Women in Painting

Growing up, Cassandra Pace was surrounded by the world of painting. Her father was the owner of a family-run painting business, which gave her opportunities to earn money during her summer breaks in high school.

“I knew that it was a good way to earn money, but off the bat I hated painting,” Pace said. “It was something that I never wanted to do and I never really knew why. I think it was just all the dirty prep work and there’s a lot of hard work that goes into painting.”

After high school, Pace went to college to study criminal justice. Soon after, she received a job working at a juvenile home.

“I just hated the hours, missing Christmases, Easter, Thanksgiving with my family,” Pace said. “It was a constant type of field because I was working in a locked facility, so there has to be someone there at all times.”

Pace’s father recognized that she was not enjoying her job, so he offered her a position at his company. She quickly told her father that she refused to do any of the site painting, but would be interested in the paperwork portion.

“My dad was really struggling at the time keeping up with the paperwork and I already had all the background of knowing how to, so it was a good compromise,” Pace said.

Pace has found that she favors the paperwork portion because she enjoys building relationships with others and being at the forefront of the company. As long as she is not constantly painting everyday, she is fine with helping on the job every once in a while.

By 2016, Pace had become the owner of the company, ready to take over for her father, but it wasn’t until 2017 that she became the official face of the company.

“At first my male coworkers did not take my change in position very well,” Pace said.
“In their eyes, I was this little girl trying to make it in the construction world.”

Pace remembers it taking a long time to build up trust amongst co-workers, especially the men, after her switch in position. She had to prove that she was the right person for the job and that she knew what she was talking about.

Though dealing with the doubt was challenging, Pace was able to push past and focus on maintaining a better mindset.

“I love it when people doubt me, I love it so much because it just makes me want to do better every single time,” Pace said.

Pace recalls a time when her father and her were working on painting a bedroom at a clients’ house. When she and her father arrived, Pace was met with a judgmental look from the female homeowner.

“She looked at my dad and asked if he was gonna have me help, to which my dad responded yes,” Pace said. “And she was like, I don’t want to be the guinea pig house. Because I was a woman, she automatically assumed that I didn’t know what I was doing.”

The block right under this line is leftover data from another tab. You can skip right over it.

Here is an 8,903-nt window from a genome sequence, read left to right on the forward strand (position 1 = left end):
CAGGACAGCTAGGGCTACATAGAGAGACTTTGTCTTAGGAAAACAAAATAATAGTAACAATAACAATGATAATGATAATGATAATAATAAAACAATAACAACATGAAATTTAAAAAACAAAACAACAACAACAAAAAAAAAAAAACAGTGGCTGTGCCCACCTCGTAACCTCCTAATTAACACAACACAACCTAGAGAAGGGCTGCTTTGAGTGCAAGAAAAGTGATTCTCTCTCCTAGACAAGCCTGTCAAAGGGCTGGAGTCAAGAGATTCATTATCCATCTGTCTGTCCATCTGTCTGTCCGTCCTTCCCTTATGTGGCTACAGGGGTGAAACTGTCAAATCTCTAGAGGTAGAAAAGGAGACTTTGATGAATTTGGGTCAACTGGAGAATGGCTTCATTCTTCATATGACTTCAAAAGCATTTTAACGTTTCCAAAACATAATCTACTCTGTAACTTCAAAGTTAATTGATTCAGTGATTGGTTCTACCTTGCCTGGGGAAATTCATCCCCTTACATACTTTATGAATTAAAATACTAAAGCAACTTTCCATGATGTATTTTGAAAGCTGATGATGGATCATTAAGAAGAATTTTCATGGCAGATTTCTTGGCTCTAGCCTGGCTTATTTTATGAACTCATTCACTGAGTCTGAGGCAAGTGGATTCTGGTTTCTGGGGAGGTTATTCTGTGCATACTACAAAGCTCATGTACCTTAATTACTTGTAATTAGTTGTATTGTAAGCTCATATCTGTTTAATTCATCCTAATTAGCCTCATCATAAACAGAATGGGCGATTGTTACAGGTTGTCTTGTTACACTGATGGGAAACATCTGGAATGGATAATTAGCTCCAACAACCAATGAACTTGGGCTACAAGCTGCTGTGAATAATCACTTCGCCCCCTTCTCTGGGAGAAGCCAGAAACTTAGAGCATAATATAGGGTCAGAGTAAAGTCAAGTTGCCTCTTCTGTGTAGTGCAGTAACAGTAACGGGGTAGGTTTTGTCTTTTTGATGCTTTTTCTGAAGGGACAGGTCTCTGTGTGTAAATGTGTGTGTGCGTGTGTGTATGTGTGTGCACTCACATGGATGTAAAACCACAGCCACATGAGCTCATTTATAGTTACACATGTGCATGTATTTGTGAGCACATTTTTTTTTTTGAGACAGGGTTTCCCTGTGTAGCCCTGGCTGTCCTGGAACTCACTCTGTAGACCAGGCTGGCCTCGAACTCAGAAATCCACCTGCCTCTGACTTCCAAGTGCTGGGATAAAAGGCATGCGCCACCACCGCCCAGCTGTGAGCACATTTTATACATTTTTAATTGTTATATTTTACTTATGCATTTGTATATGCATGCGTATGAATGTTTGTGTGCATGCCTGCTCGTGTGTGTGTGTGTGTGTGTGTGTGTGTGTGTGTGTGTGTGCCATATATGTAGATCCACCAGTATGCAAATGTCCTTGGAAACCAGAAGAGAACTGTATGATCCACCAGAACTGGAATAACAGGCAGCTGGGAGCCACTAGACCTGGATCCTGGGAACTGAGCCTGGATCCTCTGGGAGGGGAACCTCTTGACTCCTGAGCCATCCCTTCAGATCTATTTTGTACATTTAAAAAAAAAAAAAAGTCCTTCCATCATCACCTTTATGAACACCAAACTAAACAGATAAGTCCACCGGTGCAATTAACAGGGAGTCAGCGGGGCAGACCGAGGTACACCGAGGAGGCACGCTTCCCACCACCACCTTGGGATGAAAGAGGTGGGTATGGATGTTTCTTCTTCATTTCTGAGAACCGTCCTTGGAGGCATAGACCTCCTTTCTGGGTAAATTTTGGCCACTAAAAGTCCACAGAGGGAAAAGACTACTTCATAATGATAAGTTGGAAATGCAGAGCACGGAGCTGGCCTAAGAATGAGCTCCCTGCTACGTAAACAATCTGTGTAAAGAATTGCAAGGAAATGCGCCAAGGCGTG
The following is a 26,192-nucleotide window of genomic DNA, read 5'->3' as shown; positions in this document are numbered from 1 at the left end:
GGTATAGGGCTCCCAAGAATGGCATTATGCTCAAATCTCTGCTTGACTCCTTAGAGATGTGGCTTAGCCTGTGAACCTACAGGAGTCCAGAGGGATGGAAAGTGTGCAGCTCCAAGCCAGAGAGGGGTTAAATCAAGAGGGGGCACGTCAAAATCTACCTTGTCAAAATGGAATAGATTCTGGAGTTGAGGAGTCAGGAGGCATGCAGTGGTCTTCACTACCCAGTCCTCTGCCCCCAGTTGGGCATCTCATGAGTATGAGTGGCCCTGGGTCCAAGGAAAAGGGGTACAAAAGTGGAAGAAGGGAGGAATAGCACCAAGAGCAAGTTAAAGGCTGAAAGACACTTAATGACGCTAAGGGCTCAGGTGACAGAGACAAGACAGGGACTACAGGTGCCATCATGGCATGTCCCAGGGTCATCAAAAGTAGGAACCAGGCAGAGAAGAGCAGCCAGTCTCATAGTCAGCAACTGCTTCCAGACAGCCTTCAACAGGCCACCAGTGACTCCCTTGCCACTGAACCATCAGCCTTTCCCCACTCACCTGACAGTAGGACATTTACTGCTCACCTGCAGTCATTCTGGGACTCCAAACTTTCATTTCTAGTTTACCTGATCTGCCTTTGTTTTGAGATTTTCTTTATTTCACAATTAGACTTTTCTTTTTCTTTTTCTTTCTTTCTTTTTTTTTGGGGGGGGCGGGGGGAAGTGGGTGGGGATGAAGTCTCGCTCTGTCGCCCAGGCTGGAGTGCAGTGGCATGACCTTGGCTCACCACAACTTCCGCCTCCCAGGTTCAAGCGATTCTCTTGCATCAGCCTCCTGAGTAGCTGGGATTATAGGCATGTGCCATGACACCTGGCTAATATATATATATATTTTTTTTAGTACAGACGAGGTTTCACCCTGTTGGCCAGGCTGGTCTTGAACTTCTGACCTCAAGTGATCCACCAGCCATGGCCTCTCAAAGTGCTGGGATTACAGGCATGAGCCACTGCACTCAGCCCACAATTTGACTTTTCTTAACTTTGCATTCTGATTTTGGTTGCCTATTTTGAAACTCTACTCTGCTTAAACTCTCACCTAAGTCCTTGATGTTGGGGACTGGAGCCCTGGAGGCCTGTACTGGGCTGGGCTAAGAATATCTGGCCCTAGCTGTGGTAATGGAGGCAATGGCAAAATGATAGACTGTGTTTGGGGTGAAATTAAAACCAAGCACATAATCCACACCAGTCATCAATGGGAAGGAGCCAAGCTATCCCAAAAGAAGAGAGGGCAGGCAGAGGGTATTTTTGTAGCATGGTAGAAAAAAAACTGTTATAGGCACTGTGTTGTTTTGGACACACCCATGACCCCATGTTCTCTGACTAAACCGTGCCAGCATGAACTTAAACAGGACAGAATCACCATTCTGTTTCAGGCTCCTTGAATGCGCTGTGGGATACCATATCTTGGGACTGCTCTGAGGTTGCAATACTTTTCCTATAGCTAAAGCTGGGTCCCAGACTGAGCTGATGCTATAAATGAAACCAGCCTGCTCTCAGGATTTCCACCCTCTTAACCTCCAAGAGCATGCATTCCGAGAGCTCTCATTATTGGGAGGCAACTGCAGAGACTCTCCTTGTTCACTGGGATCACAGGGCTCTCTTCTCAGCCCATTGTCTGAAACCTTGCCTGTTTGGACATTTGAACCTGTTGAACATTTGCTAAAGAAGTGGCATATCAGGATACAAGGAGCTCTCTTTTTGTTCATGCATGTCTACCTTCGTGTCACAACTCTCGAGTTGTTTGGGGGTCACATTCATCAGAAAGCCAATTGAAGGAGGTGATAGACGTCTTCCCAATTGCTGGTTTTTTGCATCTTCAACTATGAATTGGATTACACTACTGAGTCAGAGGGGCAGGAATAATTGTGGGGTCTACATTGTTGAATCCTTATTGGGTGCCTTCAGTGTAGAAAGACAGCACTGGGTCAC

Pace then realized that working in a male-dominated profession didn’t only come with the unfortunate discrimination from men, but women as well.

“I think that either side of the discrimination, no matter who you are, It’s unacceptable, but I guess when it comes from a woman it is a little bit more baffling,” Pace said.

Not only has the unfortunate discriminataion occurred with clients and co-workers, but as well as from people she has never been acquainted with.

Pace remembers one instance while she was out at a gas station to grab a drink during her lunch break. Since she had just come from working a paint job, she did have splotches of paint across her outfit.

“This guy at the gas station was telling me that I was too pretty to be painting and how I needed to get an office job, so apparently my looks identify what I’m supposed to be doing in my life,” Pace said. “His comment was definitely uncalled for and it definitely was not a compliment.”

Though it is very challenging as a woman working in a male-dominated field, Pace has found role models in her life that help her to keep going, one of these role models being her father.

“I always knew that my dad worked really hard and he would get home too late and I knew that it was stressful on him,” Pace said. “He pushes me out of my comfort zone, which is how you make mistakes and you grow and you learn.”

Another role model of Pace’s is a friend of hers who has been an apiary of construction almost her whole life.

“She has always told me to never ever stand down to a man and to never let them make you feel less because you are worthy,” Pace said. “Having her in my corner, while the whole company was evolving, it was really refreshing to have that encouragement because it was intimidating at times, and it still can be.”

Pace has worked hard to learn from her role models and become a role model for others as well. She encourages her workers to show up to work everyday caring about what they are doing, for she sees no point in doing something that is meaningless to you.

Pace hopes that by encouraging and representing the women in painting, it will help bring more and more women into the profession.

“Our voices matter, our work ethic matters, we all matter in the construction industry,” Pace said.